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It wasn’t my dream job, but it was going to be a good stepping stone.

You know, you go to acting school, you want to believe that you’re going to come right out, hit the ground running, and get starring roles. Movies, definitely. Television, if I have to. Stage, when I want to really show off my chops, get back to my roots. At worst I’ll take a few gigs in commercials or do some voice-over work. You know, to keep the lights on, and maybe pay for some new headshots.

I got off the bus in Hollywood with one suitcase and $200 in my checking account, a walking cliche with a head full of dreams.

Six months later, I was bussing tables at one of those 1950s diner-themed restaurants. You know the type, right? Plays into some sort of absurd Boomer nostalgia that things were better back then. Someone puts a nickel in the tabletop jukebox, and everyone’s got to stop and sing along. Even the bussers! I don’t think it’s fair, you’ve got the servers in their poodle skirts and leather jackets, at least they’re raking in tip money for the song. (They’re supposed to split it with the back-of-house, but they always pocket some before they do.) It’s one thing to make them sing, but I’m trying to hoist a tray full of half-eaten Rebel With Cheddar Slaw burgers and you’re gonna make me belt out “My Boyfriend’s Back”? Ten years of vocal lessons for this.

Anyways, I was thrilled when the theme park gig came around. A year earlier, I wouldn’t have been able to imagine saying that to my classmates. But least I was going to be out there making people happy, and I wasn’t going to have to scrape any more plates. Besides, who would know it was me inside that costume?

During training, they set out the rules: never take the head off in front of the kids. Always be cheerful, even if they’re hitting you. Pose for pictures whenever anyone asks. And never, ever take the costume off park grounds.

My first day out in the park was a nightmare. I got socked in the crotch so much I lost count. It got so hot in the costume I nearly passed out. And even with this big heavy suit on, the dads would try to grab my ass when we posed for pictures. Maybe it’s a fetish? Who knows. That was all survivable, until a kid threw up an entire Icee on me. A lot of the costume’s white, and it was stained bright red.

“You’re going to be in so much trouble,” one of the others whispered in the locker room. “We’re not allowed to stain the costumes!”

“They can clean it,” I stammered.

“I heard one of the princesses ripped her skirt, and they charged her to replace the whole costume - five thousand dollars.”

I broke into a cold sweat at that thought. I had twenty-six dollars in my account until the first payday, and I was already dodging the landlord’s requests for the rent money. If they charged me for this costume, I was ruined. I stuffed it into a trash bag.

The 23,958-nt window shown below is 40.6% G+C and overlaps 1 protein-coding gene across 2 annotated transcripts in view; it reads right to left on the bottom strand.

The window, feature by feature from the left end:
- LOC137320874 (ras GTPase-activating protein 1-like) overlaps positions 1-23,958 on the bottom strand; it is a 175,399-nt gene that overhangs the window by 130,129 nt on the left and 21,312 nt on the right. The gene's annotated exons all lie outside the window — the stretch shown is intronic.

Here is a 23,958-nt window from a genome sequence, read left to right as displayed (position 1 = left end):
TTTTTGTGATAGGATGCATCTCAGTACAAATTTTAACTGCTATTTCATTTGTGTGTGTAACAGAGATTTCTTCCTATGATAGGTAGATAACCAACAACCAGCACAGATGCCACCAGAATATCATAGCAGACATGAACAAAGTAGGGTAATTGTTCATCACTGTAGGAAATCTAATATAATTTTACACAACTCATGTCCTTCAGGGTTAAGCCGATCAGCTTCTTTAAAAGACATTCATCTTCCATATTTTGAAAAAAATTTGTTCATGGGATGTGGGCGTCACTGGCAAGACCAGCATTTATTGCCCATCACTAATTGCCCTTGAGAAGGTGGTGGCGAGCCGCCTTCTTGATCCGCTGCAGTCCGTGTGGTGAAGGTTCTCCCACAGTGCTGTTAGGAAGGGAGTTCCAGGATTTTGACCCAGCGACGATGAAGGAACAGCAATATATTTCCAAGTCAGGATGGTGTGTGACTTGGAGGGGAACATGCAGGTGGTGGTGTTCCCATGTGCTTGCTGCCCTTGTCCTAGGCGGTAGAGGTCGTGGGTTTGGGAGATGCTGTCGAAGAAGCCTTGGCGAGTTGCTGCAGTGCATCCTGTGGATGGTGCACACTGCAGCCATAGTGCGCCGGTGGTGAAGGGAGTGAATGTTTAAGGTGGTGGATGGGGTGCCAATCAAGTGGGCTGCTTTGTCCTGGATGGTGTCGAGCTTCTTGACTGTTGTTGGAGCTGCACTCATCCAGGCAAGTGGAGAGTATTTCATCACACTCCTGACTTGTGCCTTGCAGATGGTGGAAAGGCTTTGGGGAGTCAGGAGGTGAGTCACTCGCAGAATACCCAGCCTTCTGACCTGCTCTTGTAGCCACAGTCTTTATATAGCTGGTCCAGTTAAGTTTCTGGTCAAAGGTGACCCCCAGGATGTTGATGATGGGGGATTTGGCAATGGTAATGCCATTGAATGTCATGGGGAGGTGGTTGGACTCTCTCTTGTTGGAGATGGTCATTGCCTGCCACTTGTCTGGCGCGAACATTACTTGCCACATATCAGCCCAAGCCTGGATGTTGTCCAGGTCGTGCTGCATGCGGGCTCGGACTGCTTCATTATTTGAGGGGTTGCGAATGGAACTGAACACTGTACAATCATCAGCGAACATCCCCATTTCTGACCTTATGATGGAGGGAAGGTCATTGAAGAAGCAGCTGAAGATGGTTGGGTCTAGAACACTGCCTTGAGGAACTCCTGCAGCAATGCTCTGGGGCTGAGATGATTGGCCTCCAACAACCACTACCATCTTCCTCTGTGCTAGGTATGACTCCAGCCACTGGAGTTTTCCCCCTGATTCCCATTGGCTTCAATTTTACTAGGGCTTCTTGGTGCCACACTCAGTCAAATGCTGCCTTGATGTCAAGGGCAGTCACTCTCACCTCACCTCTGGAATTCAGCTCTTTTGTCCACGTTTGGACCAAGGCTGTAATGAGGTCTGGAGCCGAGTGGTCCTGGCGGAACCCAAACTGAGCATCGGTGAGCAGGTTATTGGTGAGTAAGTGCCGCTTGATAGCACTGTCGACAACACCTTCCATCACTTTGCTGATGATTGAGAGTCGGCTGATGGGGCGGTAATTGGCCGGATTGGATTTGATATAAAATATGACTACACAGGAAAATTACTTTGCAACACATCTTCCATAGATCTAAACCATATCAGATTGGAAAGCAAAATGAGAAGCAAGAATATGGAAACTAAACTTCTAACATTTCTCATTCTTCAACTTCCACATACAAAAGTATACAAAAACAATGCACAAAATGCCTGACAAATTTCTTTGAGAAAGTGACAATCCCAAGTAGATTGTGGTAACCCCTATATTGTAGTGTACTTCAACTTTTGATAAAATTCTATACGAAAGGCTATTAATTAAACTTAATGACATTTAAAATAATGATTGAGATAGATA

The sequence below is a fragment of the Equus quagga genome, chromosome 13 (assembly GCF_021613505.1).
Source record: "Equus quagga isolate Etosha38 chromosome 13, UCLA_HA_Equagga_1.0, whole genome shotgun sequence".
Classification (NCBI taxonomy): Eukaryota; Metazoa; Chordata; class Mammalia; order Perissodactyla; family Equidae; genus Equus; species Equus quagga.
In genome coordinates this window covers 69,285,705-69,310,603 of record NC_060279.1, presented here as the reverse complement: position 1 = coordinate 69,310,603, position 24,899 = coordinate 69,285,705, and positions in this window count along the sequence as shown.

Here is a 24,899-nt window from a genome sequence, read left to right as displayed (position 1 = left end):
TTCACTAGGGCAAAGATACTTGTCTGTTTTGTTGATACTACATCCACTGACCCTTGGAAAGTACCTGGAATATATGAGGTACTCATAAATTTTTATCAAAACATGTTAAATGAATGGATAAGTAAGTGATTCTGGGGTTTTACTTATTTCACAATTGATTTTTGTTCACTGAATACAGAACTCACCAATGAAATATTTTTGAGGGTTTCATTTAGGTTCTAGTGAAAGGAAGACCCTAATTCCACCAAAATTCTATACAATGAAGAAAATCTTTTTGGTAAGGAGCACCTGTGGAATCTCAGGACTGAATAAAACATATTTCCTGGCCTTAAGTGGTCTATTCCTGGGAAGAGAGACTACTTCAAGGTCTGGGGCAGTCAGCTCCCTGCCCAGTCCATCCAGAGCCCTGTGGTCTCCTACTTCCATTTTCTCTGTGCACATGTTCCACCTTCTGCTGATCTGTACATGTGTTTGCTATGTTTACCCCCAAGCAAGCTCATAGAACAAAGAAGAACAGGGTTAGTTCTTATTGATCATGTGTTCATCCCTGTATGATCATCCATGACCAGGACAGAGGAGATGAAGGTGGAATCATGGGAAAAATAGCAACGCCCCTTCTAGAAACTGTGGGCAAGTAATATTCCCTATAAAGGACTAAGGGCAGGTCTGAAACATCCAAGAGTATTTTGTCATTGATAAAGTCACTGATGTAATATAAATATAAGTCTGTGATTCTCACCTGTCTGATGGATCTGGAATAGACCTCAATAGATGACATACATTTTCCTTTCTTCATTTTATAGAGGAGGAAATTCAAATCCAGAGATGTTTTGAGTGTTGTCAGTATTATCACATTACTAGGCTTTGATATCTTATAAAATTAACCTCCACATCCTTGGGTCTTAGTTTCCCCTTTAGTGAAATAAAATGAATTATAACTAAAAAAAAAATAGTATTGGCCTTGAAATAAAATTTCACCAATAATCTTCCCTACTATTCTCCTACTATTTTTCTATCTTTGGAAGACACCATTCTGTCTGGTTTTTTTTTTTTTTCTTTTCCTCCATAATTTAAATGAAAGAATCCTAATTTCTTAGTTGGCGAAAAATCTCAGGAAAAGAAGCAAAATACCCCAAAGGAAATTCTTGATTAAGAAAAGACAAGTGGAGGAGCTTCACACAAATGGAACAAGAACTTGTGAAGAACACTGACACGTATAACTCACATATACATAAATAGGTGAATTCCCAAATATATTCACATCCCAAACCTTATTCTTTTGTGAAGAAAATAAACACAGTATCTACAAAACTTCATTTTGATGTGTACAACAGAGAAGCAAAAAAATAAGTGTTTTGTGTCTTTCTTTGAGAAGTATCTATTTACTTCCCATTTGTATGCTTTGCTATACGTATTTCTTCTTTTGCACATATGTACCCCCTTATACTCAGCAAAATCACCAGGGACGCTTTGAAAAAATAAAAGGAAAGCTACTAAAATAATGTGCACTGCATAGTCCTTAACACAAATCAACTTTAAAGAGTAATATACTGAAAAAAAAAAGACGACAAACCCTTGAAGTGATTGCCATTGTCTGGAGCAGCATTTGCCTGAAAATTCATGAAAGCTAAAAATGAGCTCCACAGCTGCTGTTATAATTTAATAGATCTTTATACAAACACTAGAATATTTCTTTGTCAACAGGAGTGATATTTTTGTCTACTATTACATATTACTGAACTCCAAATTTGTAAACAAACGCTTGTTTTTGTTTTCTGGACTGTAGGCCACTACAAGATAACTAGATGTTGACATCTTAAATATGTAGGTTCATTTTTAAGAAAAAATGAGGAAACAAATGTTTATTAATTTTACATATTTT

“I’ll fix this.”

I clutched the bag on the bus ride home like it was the last thing I had left. I sprinted to the laundromat, and stuffed it all - head and everything - into the biggest washer they had. I waited, and waited. When I opened the door, I knew I was ruined. It had fallen apart completely.

My Hollywood dreams were over, and I was going to be on a bus back home with a hefty debt to pay. I sobbed.

Then, through my tears, I looked up, and saw a small notice on the laundromat’s bulletin board. “Costumes Cheap. Any character.” I dialed the number, my hands shaking.

The next morning, I was in a small shop down a darkened alleyway in a part of town I never knew existed. A mysterious, wiry old man sat, surrounded by heads of every character. They looked good.

“How much to replace it?”

“One hundred and fifty dollars.”

“That’s amazing!” How could that be possible? The originals cost thousands.

“But you must understand how these have come to be. I was the theme park owner’s original costume-maker. I crafted the original characters myself. We had a falling-out, though. He ruined me, and ruined my career. So I placed a curse upon his park. You may have the costume - wear it on Hollywood Boulevard, do whatever sort of ‘thing’ people do in costumes these days. But never, ever set foot in that park wearing it.”

I scoffed to myself, but nodded. Whatever, old man.

It was ready within hours, and it looked perfect. I rushed to work - made it in just five minutes late.

“Did you fix it?” my friend asked.

“Good as new,” I smiled, pulling it from my bag.

“You’re lucky.”

“I’m smart,” I said, pulling on the head.

It was a weird day. Fewer kids punched me, and I was getting used to the weight of the thing, but I kept hearing funny noises that day. Almost like someone screaming in the distance. I was happy for my first break. Stepped into the locker room alone, pulled my sandwich out. Went to remove the head.

It wouldn’t come off.

I pulled harder, but it didn’t budge.

The screams grew louder. I screamed myself, but I could tell no one could hear me.

I ran.

I still hear the screams now.